Stu­dents re­ceive Hil­lier schol­ar­ships

The Expositor (Brantford) - - NEWS - Vball@post­ twit­ VIN­CENT BALL EXPOSITOR STAFF

Three Brant­ford high school stu­dents were hon­oured Wednesday as the most re­cent re­cip­i­ents of James Hil­lier Foun­da­tion Schol­ar­ships.

Joshua Clugston and Rianna Craw­ford, of Brant­ford Col­le­giate In­sti­tute, and Markus Kunej, of North Park Col­le­giate, were rec­og­nized as part of In­no­va­tion Day at Apo­tex Phar­ma­chem. The day, cel­e­brat­ing the im­por­tance of in­no­va­tion and its in­flu­ence on daily life, was in­spired by the 2006 open­ing of the Hil­lier Ar­chives at the Apo­tex plant on Spald­ing Drive in Brant­ford. This year’s event fea­tured a lec­ture by Prof. Stephen New­man, of the Uni­ver­sity of Ot­tawa’s chem­istry and biomolec­u­lar sciences depart­ment, who re­ceived the 2016 Polanyi Prize in chem­istry.

The stu­dents ex­pressed their de­light at re­ceiv­ing the schol­ar­ships, which are worth up to $20,000 over four years.

“Dr. James Hil­lier was one of Canada’s great­est sci­en­tists and in­ven­tors, so to re­ceive this schol­ar­ship is ex­tremely hum­bling,” Kunej, 18, said. “This award is the cul­mi­na­tion of years of hard work both in and out­side the class­room with many sleep­less nights spent work­ing on science projects or school work.

“I’m very hon­oured to have been se­lected from a pool of highly qual­i­fied nom­i­nees and hope to rep­re­sent the (Hil­lier) foun­da­tion and Brant­ford well as I be­gin my ca­reer in science.”

Kunej is head­ing to the Uni­ver­sity of Toronto’s en­gi­neer­ing pro­gram.

“I would like to pur­sue a ca­reer where I can im­prove peo­ple’s lives through the use of tech­nol­ogy, either as an en­gi­neer or an in­ven­tor,” he said.

“I’m un­sure what spe­cific field I would like to go into but my pas­sions are com­puter pro­gram­ming, ro­bot­ics and aero­space en­gi­neer­ing.” Kunej said he has al­ways been fas­ci­nated by rocket ships and space ex­plo­ration and his role model is Cana­dian as­tro­naut Chris Had­field.

Science has al­ways been a part of Kunej’s life. He said re­mem­bers his first science fair project in Grade 7.

“I built a work­ing hov­er­board out of ply­wood, a garbage bag and a leaf blower,” Kunej said. “I fin­ished in third place and got to demon­strate my ma­chine at the next school assem­bly.”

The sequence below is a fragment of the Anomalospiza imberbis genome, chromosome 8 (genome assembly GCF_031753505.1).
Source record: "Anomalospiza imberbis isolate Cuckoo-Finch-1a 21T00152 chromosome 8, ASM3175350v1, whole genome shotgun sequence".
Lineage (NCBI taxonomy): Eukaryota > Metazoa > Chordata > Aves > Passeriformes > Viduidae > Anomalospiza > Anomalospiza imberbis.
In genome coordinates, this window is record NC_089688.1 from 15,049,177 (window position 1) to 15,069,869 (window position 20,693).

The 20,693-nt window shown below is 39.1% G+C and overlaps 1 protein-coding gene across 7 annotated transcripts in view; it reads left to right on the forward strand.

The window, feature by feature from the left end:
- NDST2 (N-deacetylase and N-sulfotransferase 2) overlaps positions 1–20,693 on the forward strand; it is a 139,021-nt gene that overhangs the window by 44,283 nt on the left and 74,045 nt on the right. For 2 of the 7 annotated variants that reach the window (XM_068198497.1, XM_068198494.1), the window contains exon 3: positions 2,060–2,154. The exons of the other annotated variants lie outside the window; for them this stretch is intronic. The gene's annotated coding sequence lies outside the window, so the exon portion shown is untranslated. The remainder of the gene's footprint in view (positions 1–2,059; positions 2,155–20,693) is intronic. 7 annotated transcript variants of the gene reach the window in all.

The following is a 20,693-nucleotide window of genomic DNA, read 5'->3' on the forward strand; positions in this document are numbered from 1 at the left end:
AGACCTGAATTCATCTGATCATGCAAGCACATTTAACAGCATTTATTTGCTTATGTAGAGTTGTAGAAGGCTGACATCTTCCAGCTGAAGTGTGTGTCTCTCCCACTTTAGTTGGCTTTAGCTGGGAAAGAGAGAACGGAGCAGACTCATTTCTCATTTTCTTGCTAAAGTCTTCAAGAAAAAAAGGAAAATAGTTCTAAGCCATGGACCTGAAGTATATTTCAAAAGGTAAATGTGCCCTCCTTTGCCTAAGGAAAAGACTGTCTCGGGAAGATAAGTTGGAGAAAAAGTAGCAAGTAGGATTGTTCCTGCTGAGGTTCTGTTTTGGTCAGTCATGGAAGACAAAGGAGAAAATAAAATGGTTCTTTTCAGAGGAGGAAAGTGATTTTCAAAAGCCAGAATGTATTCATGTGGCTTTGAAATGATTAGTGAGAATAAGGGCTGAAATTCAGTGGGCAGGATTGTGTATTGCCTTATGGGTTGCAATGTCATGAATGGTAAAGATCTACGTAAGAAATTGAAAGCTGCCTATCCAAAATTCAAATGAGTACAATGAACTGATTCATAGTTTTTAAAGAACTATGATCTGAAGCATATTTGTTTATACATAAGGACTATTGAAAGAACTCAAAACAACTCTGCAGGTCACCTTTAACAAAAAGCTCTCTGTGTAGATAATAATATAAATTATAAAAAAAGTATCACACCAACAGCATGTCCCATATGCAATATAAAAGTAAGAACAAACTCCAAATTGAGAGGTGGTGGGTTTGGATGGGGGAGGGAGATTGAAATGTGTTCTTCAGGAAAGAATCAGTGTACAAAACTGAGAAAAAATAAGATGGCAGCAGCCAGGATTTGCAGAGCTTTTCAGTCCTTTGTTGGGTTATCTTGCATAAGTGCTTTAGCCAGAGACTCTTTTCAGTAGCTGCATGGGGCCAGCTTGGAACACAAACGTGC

Kunej thanked the teach­ers and staff at North Park, as well as his fam­ily for fos­ter­ing his love of science.

A mem­ber of the North Park ten­nis, vol­ley­ball and soc­cer teams, Kunej was also a mem­ber of the school’s science team and chess club. He also plays on the Brant­ford Galaxy un­der-18 soc­cer team.

Craw­ford, 18, is head­ing to the Uni­ver­sity of Ot­tawa to study bio­med­i­cal science. She as­pires to be a med­i­cal re­searcher.

“I want to go into the field of im­munol­ogy to specif­i­cally study im­munother­apy and how it can be used to cure and treat var­i­ous can­cers,” she said. “My in­spi­ra­tion for this is my mother who was di­ag­nosed with a type of cer­vi­cal can­cer when I was 16.

“Ever since, I’ve been fas­ci­nated with the idea of find­ing more ef­fec­tive cures for this dis­ease.

Craw­ford’ s first science fair project was called “The En­vi­ron­men­tal Dan­gers of Safe Win­ter Driv­ing,” which stud­ied the im­pact of road salt on aquatic plant life. She worked on the project with Clugston and they won a bronze merit award for their work at the Bay Area Science and En­gi­neer­ing Fair.

A mem­ber of BCI’s triathlon team, Craw­ford spends a lot time swim­ming, cy­cling and run­ning to pre­pare for events.

“Be­ing a re­cip­i­ent of a Hil­lier schol­ar­ship is ab­so­lutely in­cred­i­ble,” she said. “I still can’t be­lieve it’s real.

“This is some­thing that I have wanted since the be­gin­ning of high school when I first learned of the award.”

Clugston, 18, is also head­ing to the Uni­ver­sity of Ot­tawa to study bio­med­i­cal science. He, too, wants be­come a med­i­cal re­searcher.

“I wish to go into the field of or­tho­pe­dics and specif­i­cally study how stem cells can be used for treat­ment in this field,” said Clugston, adding that he has al­ways had a passion for med­i­cal science as well as as­tron­omy.

He said he also en­joys learn­ing about the world’s ecosys­tems.

“I re­ally ex­plored this passion when i went on a two-week ex­pe­di­tion to the is­land of Do­minica with wildlife con­ser­va­tion group Wal­lacea,” Clugston said. “I stud­ied and did re­search on both ter­res­trial and aquatic ecosys­tems through var­i­ous re­search tech­niques and scuba div­ing.

“My trip to Do­minica re­ally so­lid­i­fied my passion for science be­cause it gave me the op­por­tu­nity to ex­pe­ri­ence what real sci­en­tific re­search is all about when I was just 16.”

It was an ex­pe­ri­ence that not many teenagers get, he added.

Clugston was a mem­ber of the school’s cross-coun­try run­ning, swim and triathlon teams.

“This award means ev­ery­thing to me,” he said.

“It will help me im­mensely in the fu­ture and al­low me to fo­cus on my stud­ies and not the debt as­so­ci­ated with uni­ver­sity,” he said.

“It’s es­sen­tially, the high­est hon­our some­body could give me right now, and I fell in­cred­i­bly grate­ful to re­ceive it.”


Markus Kunej (left) of North Park Col­le­giate, and BCI stu­dents Rianna Craw­ford and Joshua Clugston are pre­sented with James Hil­lier Schol­ar­ships at a cer­e­mony on Wednesday.

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